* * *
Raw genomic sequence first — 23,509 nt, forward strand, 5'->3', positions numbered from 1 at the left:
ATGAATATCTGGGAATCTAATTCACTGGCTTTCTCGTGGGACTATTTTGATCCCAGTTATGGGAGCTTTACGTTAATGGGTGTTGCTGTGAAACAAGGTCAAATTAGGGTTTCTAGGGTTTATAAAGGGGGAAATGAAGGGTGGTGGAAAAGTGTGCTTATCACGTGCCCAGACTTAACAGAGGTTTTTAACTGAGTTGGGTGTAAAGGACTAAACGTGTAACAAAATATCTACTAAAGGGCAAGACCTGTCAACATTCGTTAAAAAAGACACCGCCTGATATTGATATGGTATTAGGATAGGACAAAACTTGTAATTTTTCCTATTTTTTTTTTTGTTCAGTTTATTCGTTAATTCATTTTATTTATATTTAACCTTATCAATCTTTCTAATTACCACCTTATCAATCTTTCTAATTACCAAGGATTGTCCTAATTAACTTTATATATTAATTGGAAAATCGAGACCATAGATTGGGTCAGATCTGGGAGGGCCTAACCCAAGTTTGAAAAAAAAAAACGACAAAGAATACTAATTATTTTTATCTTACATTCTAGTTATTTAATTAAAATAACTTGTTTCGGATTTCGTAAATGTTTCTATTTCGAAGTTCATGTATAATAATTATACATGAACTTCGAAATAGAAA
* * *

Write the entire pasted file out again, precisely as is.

Raw genomic sequence first — 23,509 nt, forward strand, 5'->3', positions numbered from 1 at the left:
ATGAATATCTGGGAATCTAATTCACTGGCTTTCTCGTGGGACTATTTTGATCCCAGTTATGGGAGCTTTACGTTAATGGGTGTTGCTGTGAAACAAGGTCAAATTAGGGTTTCTAGGGTTTATAAAGGGGGAAATGAAGGGTGGTGGAAAAGTGTGCTTATCACGTGCCCAGACTTAACAGAGGTTTTTAACTGAGTTGGGTGTAAAGGACTAAACGTGTAACAAAATATCTACTAAAGGGCAAGACCTGTCAACATTCGTTAAAAAAGACACCGCCTGATATTGATATGGTATTAGGATAGGACAAAACTTGTAATTTTTCCTATTTTTTTTTTTGTTCAGTTTATTCGTTAATTCATTTTATTTATATTTAACCTTATCAATCTTTCTAATTACCACCTTATCAATCTTTCTAATTACCAAGGATTGTCCTAATTAACTTTATATATTAATTGGAAAATCGAGACCATAGATTGGGTCAGATCTGGGAGGGCCTAACCCAAGTTTGAAAAAAAAAAACGACAAAGAATACTAATTATTTTTATCTTACATTCTAGTTATTTAATTAAAATAACTTGTTTCGGATTTCGTAAATGTTTCTATTTCGAAGTTCATGTATAATAATTATACATGAACTTCGAAATAGAAA